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Single-Serve Manual Coffee Makers

Can these compact, manual devices deliver café-quality results at home? We gave three models a shot.


Published July 28, 2020.

See Everything We Tested

What You Need To Know

The allure of a rich cup of espresso brewed quickly and conveniently at home might be too strong for many coffee lovers to resist. Unfortunately, most espresso machines intended for home use, including our winner, are fairly bulky and come with a hefty price tag. If you’re looking to save space and money, you might consider a smaller, manually operated device instead. These devices use hot water and manual pressure to brew small amounts of strong, full-bodied coffee that’s often described by manufacturers as espresso or espresso-style concentrate. 

For years, we’ve recommended manual models made by ROK and AeroPress. ROK recently redesigned its model’s hot-water chamber using a glass-composite polymer, claiming that the new material improves coffee extraction. AeroPress now offers a new model, the AeroPress Go Travel Coffee Press, which is designed for maximum portability with collapsible components that fit into a travel mug. Given these changes, we decided to test the new ROK EspressoGC (about $190) and the AeroPress Go Travel Coffee Press against the standard AeroPress Coffee Maker (both about $30). To assess the machines’ performances, we brewed (or “pulled”) dozens of coffee shots and evaluated the ease of use, ease of cleanup, and durability of each machine. We also rated the taste, body, and appearance of the coffee they produced, noting how it compared with the rich, full-bodied shots we can reliably produce with a countertop espresso maker. 

Operating the Presses 

The revamped ROK model consists of three pieces: an 11.5-inch-tall, wishbone-shaped body with two curved levers; a hot-water chamber; and a metal portafilter that holds the coffee grounds and latches on to the machine. To brew, we filled the portafilter with ground coffee, locked it in place, and poured hot water into the water chamber. We pressed the water through the coffee grounds by pushing down on the attached levers, sending coffee into the mug below. We liked that cleaning the ROK model was straightforward: We simply knocked the compacted grounds out of the portafilter, ran it under the faucet, and then wiped it dry.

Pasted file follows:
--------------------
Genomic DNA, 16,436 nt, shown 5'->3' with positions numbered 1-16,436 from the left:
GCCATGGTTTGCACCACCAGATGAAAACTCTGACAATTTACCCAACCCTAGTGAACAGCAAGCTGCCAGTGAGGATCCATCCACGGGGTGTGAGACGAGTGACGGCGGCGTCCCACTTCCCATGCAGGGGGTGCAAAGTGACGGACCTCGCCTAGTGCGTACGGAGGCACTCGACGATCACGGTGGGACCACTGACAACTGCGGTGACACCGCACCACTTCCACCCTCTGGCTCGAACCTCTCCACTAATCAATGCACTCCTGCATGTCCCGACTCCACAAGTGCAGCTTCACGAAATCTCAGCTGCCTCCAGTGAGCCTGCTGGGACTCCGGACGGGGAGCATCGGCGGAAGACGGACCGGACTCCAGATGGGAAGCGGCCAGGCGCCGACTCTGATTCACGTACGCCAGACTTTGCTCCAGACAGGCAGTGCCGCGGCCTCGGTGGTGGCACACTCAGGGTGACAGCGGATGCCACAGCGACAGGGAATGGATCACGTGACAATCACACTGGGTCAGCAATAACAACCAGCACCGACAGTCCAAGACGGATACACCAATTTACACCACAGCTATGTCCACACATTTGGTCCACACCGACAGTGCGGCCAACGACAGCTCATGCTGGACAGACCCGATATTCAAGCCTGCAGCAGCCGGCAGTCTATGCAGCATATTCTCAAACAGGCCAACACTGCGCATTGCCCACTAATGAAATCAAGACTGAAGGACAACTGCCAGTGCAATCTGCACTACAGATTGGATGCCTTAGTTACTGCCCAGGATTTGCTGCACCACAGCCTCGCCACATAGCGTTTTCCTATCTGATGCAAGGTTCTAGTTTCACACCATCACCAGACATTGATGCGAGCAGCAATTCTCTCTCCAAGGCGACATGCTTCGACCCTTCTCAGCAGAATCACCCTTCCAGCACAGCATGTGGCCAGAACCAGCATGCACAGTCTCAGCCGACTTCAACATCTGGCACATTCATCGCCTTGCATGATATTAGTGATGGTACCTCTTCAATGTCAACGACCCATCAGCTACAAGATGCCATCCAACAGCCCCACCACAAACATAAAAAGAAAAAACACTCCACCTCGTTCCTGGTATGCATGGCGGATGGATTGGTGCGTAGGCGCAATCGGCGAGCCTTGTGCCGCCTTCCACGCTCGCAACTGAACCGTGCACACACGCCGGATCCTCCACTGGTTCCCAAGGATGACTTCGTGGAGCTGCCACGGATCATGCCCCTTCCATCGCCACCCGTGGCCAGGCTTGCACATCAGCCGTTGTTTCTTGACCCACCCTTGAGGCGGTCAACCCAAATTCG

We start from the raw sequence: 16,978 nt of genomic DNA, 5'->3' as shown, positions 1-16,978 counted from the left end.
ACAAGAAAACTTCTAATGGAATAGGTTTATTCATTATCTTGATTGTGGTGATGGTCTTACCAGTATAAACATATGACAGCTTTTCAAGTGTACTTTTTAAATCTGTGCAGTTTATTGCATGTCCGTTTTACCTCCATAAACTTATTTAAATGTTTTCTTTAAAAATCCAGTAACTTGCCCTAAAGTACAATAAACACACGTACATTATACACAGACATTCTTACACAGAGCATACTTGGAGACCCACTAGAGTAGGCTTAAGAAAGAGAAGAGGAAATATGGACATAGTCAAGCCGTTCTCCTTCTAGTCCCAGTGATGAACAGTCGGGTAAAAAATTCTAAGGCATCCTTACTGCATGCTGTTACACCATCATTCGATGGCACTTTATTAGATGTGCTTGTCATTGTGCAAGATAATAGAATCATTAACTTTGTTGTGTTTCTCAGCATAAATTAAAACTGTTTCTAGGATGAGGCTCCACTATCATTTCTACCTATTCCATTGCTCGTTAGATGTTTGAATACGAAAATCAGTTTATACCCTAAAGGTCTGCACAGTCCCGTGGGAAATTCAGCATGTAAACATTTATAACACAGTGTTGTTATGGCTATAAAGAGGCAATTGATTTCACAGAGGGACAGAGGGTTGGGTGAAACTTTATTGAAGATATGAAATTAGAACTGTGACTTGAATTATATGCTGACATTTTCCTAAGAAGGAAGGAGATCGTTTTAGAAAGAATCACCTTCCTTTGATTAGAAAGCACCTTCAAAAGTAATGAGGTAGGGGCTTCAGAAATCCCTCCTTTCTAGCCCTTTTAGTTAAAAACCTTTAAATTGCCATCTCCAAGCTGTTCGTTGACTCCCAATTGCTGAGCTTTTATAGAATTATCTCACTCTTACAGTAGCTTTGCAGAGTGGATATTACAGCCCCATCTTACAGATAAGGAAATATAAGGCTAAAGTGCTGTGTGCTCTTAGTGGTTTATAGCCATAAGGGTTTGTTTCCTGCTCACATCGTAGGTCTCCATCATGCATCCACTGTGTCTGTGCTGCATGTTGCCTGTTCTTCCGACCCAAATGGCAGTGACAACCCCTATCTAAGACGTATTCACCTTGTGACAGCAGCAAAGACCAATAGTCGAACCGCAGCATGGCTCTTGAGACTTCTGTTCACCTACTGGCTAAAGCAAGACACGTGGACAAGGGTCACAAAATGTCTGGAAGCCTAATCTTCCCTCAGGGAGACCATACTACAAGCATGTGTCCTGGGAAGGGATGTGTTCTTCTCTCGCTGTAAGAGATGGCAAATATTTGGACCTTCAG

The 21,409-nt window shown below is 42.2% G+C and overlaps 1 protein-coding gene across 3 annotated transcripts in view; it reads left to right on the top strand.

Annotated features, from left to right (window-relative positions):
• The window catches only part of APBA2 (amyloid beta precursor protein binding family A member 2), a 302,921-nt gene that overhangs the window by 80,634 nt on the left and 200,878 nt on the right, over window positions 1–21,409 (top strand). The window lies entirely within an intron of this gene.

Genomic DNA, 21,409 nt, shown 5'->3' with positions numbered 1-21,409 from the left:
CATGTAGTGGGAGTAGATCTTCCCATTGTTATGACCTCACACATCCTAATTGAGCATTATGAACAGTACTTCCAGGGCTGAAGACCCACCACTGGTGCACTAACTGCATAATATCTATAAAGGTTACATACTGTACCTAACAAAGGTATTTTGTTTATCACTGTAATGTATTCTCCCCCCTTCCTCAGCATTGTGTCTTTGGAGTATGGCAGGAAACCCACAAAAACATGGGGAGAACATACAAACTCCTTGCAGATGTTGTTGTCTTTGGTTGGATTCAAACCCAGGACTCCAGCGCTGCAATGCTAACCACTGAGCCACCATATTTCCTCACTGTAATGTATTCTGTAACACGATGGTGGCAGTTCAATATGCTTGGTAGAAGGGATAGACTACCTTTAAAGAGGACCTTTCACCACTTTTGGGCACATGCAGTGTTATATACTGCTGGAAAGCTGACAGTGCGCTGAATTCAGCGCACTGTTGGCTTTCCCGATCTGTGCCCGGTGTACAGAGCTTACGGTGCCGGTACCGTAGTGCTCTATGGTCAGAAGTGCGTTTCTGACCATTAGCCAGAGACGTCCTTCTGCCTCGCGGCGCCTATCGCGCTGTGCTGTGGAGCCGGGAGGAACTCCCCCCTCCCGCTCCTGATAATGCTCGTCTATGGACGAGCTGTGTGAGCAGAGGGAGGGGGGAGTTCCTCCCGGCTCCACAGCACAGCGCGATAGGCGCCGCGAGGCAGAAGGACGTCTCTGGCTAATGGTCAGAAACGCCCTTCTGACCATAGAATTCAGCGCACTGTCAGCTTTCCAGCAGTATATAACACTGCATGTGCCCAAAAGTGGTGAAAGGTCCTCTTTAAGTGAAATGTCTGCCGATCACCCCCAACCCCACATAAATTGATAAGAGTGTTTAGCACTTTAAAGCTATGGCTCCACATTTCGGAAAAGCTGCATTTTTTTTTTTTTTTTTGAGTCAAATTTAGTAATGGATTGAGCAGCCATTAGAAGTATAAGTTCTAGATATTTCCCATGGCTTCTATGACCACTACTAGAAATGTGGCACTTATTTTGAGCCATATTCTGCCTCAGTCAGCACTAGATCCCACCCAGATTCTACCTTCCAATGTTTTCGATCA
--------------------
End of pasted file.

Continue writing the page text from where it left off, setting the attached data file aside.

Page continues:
The AeroPress models were impressively simple to use. To brew, we attached a filter to the bottom of a cylindrical chamber and then added ground coffee and hot water, which we stirred and allowed to steep. Then, we inserted a plunger into the chamber and pressed, forcing the coffee through the filter and into the mug below. Cleaning both AeroPress models was a cinch: The grounds were pressed into a solid disk at the bottom of the chamber, so an additional quick push of the plunger after removing the filter sent the ground...

Everything We Tested

Good : 3 stars out of 3.Fair : 2 stars out of 3.Poor : 1 stars out of 3.
*All products reviewed by America’s Test Kitchen are independently chosen, researched, and reviewed by our editors. We buy products for testing at retail locations and do not accept unsolicited samples for testing. We list suggested sources for recommended products as a convenience to our readers but do not endorse specific retailers. When you choose to purchase our editorial recommendations from the links we provide, we may earn an affiliate commission. Prices are subject to change.
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The mission of America’s Test Kitchen Reviews is to find the best equipment and ingredients for the home cook through rigorous, hands-on testing. We stand behind our winners so much that we even put our seal of approval on them.

Chase Brightwell

Chase is an associate editor for ATK Reviews. He's an epidemiologist-turned-equipment tester and biscuit enthusiast.